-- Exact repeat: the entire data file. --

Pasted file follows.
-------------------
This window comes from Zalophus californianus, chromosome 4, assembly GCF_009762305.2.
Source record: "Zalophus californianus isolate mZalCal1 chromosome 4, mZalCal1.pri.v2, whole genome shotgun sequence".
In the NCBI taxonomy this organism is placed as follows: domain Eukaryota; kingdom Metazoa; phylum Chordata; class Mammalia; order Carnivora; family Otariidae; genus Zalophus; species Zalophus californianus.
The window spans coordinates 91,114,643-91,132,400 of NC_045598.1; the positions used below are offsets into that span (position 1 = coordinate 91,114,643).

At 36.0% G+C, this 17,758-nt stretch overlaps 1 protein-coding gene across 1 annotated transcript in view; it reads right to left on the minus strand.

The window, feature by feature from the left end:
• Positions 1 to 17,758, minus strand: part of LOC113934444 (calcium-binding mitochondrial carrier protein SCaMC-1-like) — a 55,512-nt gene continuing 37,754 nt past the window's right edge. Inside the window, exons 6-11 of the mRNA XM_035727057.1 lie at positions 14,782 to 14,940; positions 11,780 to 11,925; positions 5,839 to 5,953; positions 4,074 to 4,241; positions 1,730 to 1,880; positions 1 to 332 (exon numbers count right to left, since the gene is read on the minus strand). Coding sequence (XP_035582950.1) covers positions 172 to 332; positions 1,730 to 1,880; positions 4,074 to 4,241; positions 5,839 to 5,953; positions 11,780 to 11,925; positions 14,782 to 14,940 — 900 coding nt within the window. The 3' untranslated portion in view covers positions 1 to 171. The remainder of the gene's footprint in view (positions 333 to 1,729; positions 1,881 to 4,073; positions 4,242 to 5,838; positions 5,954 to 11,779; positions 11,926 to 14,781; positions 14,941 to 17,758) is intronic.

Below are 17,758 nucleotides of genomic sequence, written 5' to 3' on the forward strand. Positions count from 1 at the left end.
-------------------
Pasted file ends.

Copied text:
This window comes from Zalophus californianus, chromosome 4, assembly GCF_009762305.2.
Source record: "Zalophus californianus isolate mZalCal1 chromosome 4, mZalCal1.pri.v2, whole genome shotgun sequence".
In the NCBI taxonomy this organism is placed as follows: domain Eukaryota; kingdom Metazoa; phylum Chordata; class Mammalia; order Carnivora; family Otariidae; genus Zalophus; species Zalophus californianus.
The window spans coordinates 91,114,643-91,132,400 of NC_045598.1; the positions used below are offsets into that span (position 1 = coordinate 91,114,643).

At 36.0% G+C, this 17,758-nt stretch overlaps 1 protein-coding gene across 1 annotated transcript in view; it reads right to left on the minus strand.

The window, feature by feature from the left end:
• Positions 1 to 17,758, minus strand: part of LOC113934444 (calcium-binding mitochondrial carrier protein SCaMC-1-like) — a 55,512-nt gene continuing 37,754 nt past the window's right edge. Inside the window, exons 6-11 of the mRNA XM_035727057.1 lie at positions 14,782 to 14,940; positions 11,780 to 11,925; positions 5,839 to 5,953; positions 4,074 to 4,241; positions 1,730 to 1,880; positions 1 to 332 (exon numbers count right to left, since the gene is read on the minus strand). Coding sequence (XP_035582950.1) covers positions 172 to 332; positions 1,730 to 1,880; positions 4,074 to 4,241; positions 5,839 to 5,953; positions 11,780 to 11,925; positions 14,782 to 14,940 — 900 coding nt within the window. The 3' untranslated portion in view covers positions 1 to 171. The remainder of the gene's footprint in view (positions 333 to 1,729; positions 1,881 to 4,073; positions 4,242 to 5,838; positions 5,954 to 11,779; positions 11,926 to 14,781; positions 14,941 to 17,758) is intronic.

Below are 17,758 nucleotides of genomic sequence, written 5' to 3' on the forward strand. Positions count from 1 at the left end.